We found novel development rescuing factors (DRFs) secreted from developing Dictyostelium cells, by using a mutant (erkB−) which is missing MAP-kinase ERK2 as a test strain for bioassay. The mutant erkB− fails to undergo multicellular morphogenesis due to impaired cAMP signaling. However, such developmental defect can be restored by the presence of low-molecular weight DRFs that are secreted from developing wild-type cells. We previously showed that DIF-1 (Differentiation-Inducing Factor 1 for stalk cells) possesses this activity, indicating a newly discovered role of DIF-1. Surprisingly, however, the mutant dmtA−, which is incapable of DIF-1 synthesis still exerts a strong inducing activity of the multicellular morphogenesis of erkB−. After analysis of HPLC fractions of conditioned media prepared from both wild type Ax2 and dmtA− strains revealed that both strains secrete at least two novel DRF activities with DIF-like mobility. However, these activities were not derived from other DIFs such as DIF-2 and DIF-3. Identification of these DRFs found in this study would provide insight into the mechanism by which the development of the erkB− mutant is restored and how these factors act in the normal development of Dictyostelium.
Intercellular communication mediated through secreted factors is essential for both the cell differentiation and morphogenesis of multicellular organisms. Dictyostelium, one of the simplest multicellular eukaryotes, provides a model system for studying the mechanisms underlying such intercellular communication. Upon starvation, free-living Dictyostelium amoebae initiate multicellular development via their aggregation to form a hemispherical mound where prestalk- and prespore-cell differentiation occurs. These cells are sorted eventually to form a fruiting body consisting of a round spore mass supported by a cellular stalk. Moreover, the proportion and sorted pattern of prestalk and prespore cells are highly regulated. Co-ordinate cell movement and regulated pattern of cell differentiation during morphogenesis suggest that intercellular signaling plays crucial roles in the morphogenesis of Dictyostelium.
Most studied extracellular signaling molecules in Dictyostelium are cAMP and DIF-1 (Differentiation Inducing Factor for stalk cells). cAMP acts as a chemoattractant for the aggregation and the morphogenetic movement of Dictyostelium cells and also regulates gene expressions for the cell differentiation (Konijn et al., 1969; Gross et al., 1976; Tomchik and Devreotes, 1981; Rietdorf et al., 1998). Several mutants with a defect in cAMP signaling have been isolated in Dictyostelium. They are all arrested at the preaggregation stage, however, some mutations lacking adenylyl cyclase, cytosolic regulator of adenylyl cyclase or MAP-kinase ERK2 are non-autonomous, because the mutants develop into fruiting bodies in the presence of wild-type cells (Pitt et al., 1992; Insall et al., 1994; Segall et al., 1995). In this connection, we further analyzed the effects of wild type cells on erkB− lacking functional ERK2 and found that the mutant phenotype was not restored by cAMP (Maeda and Kuwayama, 2000). However, certain factors secreted by the developing wild type cells restored developmental defect in the mutant (Maeda and Kuwayama, 2000; Kuwayama et al., 2000). This suggests that wild-type cells provide certain signaling molecules other than cAMP that are lacking in the mutant. These signaling molecules were named DRFs (Development Rescuing Factors) after their biological activity as mentioned above.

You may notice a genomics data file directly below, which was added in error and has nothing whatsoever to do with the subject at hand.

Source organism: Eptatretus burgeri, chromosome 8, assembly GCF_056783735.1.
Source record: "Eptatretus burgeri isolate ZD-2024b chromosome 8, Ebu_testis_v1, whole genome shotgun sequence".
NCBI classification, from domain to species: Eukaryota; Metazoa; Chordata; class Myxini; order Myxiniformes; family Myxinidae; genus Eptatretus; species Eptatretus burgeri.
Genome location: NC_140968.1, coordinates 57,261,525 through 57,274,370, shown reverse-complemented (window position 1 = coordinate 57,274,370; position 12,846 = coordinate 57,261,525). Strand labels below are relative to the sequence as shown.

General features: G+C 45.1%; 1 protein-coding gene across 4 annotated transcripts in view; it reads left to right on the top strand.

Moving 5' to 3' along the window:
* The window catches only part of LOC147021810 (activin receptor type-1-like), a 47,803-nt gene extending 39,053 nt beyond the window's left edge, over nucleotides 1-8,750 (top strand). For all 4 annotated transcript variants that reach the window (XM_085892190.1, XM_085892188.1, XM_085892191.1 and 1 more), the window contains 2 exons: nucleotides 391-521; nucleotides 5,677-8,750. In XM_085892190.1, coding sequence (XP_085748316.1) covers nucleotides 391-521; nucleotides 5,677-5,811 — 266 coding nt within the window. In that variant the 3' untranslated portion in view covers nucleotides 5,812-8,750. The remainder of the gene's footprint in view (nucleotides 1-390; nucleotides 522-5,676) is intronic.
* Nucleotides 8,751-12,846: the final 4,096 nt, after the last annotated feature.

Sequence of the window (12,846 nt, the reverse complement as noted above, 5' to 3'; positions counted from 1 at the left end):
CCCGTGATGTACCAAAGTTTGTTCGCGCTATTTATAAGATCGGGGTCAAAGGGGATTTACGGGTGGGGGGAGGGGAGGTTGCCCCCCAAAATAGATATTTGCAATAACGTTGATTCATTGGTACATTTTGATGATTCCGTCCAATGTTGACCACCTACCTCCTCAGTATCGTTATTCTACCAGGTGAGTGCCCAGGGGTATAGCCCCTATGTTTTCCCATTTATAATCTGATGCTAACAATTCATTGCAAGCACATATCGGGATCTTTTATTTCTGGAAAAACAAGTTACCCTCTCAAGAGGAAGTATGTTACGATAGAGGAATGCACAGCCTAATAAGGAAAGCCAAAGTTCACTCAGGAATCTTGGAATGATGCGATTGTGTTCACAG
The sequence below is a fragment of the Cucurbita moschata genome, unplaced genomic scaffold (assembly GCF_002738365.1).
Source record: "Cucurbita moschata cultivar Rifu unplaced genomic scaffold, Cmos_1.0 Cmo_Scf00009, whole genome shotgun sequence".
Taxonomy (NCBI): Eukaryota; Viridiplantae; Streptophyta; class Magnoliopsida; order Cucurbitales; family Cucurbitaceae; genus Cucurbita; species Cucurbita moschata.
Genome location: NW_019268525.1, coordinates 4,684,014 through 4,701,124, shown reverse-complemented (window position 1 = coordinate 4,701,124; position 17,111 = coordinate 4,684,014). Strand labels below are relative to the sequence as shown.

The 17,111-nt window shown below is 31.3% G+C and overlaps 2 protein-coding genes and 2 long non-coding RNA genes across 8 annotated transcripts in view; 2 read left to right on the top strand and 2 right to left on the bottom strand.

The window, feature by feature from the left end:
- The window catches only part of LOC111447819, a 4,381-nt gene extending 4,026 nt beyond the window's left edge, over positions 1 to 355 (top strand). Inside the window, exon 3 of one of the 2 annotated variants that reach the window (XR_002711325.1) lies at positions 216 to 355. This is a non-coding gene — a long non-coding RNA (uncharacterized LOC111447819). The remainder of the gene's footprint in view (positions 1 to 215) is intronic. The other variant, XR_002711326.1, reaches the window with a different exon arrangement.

DIF-1 is another well-analyzed signaling molecule in Dictyostelium, which is a dichloro-alkylphenone, a hydro-phobic signaling molecule that induces differentiation of stalk cells in vitro (Town et al., 1976; Town and Stanford, 1979; Morris et al., 1987). Two DIF-1 related compounds, DIF-2 and DIF-3, were also identified (Morris et al., 1988). DIF-3 is the initial product in the breakdown process of DIF-1. DIF-2 has a quite similar structure to DIF-1, which could be a side-product of DIF-1 biosynthesis. DIF-1 accounts for more than 95% of the total bioactivity and DIF-2 for most of the rest (Kay et al., 1983; Brookman et al., 1987). Both DIF-1 and DIF-2 are also involved in the light scattering responses of early developing cells in suspension, suggesting that they play a distinct role from stalk cell inducers (Wurster and Kay, 1990). Furthermore, we revealed that DIF-1 acts as DRF which induces the multicellular development of erkB− mutant missing MAP kinase ERK2, a component of cAMP signaling cascades in Dictyostelium (Segall et al., 1995; Kuwayama et al., 2000). This is a newly discovered role of DIF-1.
In the present study, we examined whether DIF-1 is a sole agent acting to induce the multicellular development of erkB− mutant. First we assessed whether DIF-2 and DIF-3 also act as DIF-1 did. Second we examined whether a DIFless mutant (dmtA−) that was generated by disrupting the gene encoding methyltransferase which catalyzes the final step of the pathway for the biosynthesis of DIF-1 (Kay, 1998; Thompson & Kay, 2000) secretes certain factors to induce the multicellular development of erkB− mutant. We show here that there are at least two novel hydrophobic factors which are able to induce the multicellular development of erkB− mutant and secreted from both wild type Ax2 and a dmtA− mutant. Identification and further analysis of these factors would provide insight into the mechanism by which the developmental defect of the erkB− mutant is corrected and how these DRFs act in the normal development of Dictyostelium.
MATERIALS AND METHODS
Strains and cultures